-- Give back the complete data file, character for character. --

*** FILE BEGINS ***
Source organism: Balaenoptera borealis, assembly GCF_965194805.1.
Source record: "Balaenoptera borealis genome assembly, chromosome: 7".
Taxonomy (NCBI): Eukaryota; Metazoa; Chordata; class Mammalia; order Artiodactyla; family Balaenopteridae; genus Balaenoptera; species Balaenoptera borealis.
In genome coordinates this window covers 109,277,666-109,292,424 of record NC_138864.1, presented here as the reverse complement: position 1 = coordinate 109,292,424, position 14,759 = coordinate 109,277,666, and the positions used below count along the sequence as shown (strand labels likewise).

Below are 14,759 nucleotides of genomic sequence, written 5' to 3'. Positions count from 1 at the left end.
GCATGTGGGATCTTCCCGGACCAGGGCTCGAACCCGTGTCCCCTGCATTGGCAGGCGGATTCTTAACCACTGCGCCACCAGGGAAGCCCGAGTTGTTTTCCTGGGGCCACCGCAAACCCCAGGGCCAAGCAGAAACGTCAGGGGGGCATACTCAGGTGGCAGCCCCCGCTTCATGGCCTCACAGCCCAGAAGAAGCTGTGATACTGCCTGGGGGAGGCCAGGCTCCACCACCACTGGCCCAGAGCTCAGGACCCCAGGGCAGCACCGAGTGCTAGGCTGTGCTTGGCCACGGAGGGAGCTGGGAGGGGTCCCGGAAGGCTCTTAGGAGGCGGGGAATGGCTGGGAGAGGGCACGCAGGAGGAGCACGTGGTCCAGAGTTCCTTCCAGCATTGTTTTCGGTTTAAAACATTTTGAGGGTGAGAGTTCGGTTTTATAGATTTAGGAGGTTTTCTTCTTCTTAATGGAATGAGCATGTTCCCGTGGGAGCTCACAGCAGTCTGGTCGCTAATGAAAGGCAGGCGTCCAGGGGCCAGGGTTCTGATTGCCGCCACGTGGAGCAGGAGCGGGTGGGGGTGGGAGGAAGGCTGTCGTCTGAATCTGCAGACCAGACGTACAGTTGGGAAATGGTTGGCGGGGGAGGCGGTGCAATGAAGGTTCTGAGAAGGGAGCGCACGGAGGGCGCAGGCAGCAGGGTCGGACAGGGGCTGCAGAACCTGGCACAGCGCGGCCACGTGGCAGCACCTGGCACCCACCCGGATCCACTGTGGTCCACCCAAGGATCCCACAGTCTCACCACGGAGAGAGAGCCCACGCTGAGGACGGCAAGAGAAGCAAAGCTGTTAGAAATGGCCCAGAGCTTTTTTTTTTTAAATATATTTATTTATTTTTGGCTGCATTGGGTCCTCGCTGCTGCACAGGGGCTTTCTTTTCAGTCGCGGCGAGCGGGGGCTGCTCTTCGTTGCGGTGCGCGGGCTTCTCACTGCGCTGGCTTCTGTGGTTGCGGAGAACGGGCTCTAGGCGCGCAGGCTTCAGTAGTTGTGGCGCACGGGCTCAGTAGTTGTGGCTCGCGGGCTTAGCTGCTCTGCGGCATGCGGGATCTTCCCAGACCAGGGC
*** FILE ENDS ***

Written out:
Source organism: Balaenoptera borealis, assembly GCF_965194805.1.
Source record: "Balaenoptera borealis genome assembly, chromosome: 7".
Taxonomy (NCBI): Eukaryota; Metazoa; Chordata; class Mammalia; order Artiodactyla; family Balaenopteridae; genus Balaenoptera; species Balaenoptera borealis.
In genome coordinates this window covers 109,277,666-109,292,424 of record NC_138864.1, presented here as the reverse complement: position 1 = coordinate 109,292,424, position 14,759 = coordinate 109,277,666, and the positions used below count along the sequence as shown (strand labels likewise).

Below are 14,759 nucleotides of genomic sequence, written 5' to 3'. Positions count from 1 at the left end.
GCATGTGGGATCTTCCCGGACCAGGGCTCGAACCCGTGTCCCCTGCATTGGCAGGCGGATTCTTAACCACTGCGCCACCAGGGAAGCCCGAGTTGTTTTCCTGGGGCCACCGCAAACCCCAGGGCCAAGCAGAAACGTCAGGGGGGCATACTCAGGTGGCAGCCCCCGCTTCATGGCCTCACAGCCCAGAAGAAGCTGTGATACTGCCTGGGGGAGGCCAGGCTCCACCACCACTGGCCCAGAGCTCAGGACCCCAGGGCAGCACCGAGTGCTAGGCTGTGCTTGGCCACGGAGGGAGCTGGGAGGGGTCCCGGAAGGCTCTTAGGAGGCGGGGAATGGCTGGGAGAGGGCACGCAGGAGGAGCACGTGGTCCAGAGTTCCTTCCAGCATTGTTTTCGGTTTAAAACATTTTGAGGGTGAGAGTTCGGTTTTATAGATTTAGGAGGTTTTCTTCTTCTTAATGGAATGAGCATGTTCCCGTGGGAGCTCACAGCAGTCTGGTCGCTAATGAAAGGCAGGCGTCCAGGGGCCAGGGTTCTGATTGCCGCCACGTGGAGCAGGAGCGGGTGGGGGTGGGAGGAAGGCTGTCGTCTGAATCTGCAGACCAGACGTACAGTTGGGAAATGGTTGGCGGGGGAGGCGGTGCAATGAAGGTTCTGAGAAGGGAGCGCACGGAGGGCGCAGGCAGCAGGGTCGGACAGGGGCTGCAGAACCTGGCACAGCGCGGCCACGTGGCAGCACCTGGCACCCACCCGGATCCACTGTGGTCCACCCAAGGATCCCACAGTCTCACCACGGAGAGAGAGCCCACGCTGAGGACGGCAAGAGAAGCAAAGCTGTTAGAAATGGCCCAGAGCTTTTTTTTTTTAAATATATTTATTTATTTTTGGCTGCATTGGGTCCTCGCTGCTGCACAGGGGCTTTCTTTTCAGTCGCGGCGAGCGGGGGCTGCTCTTCGTTGCGGTGCGCGGGCTTCTCACTGCGCTGGCTTCTGTGGTTGCGGAGAACGGGCTCTAGGCGCGCAGGCTTCAGTAGTTGTGGCGCACGGGCTCAGTAGTTGTGGCTCGCGGGCTTAGCTGCTCTGCGGCATGCGGGATCTTCCCAGACCAGGGC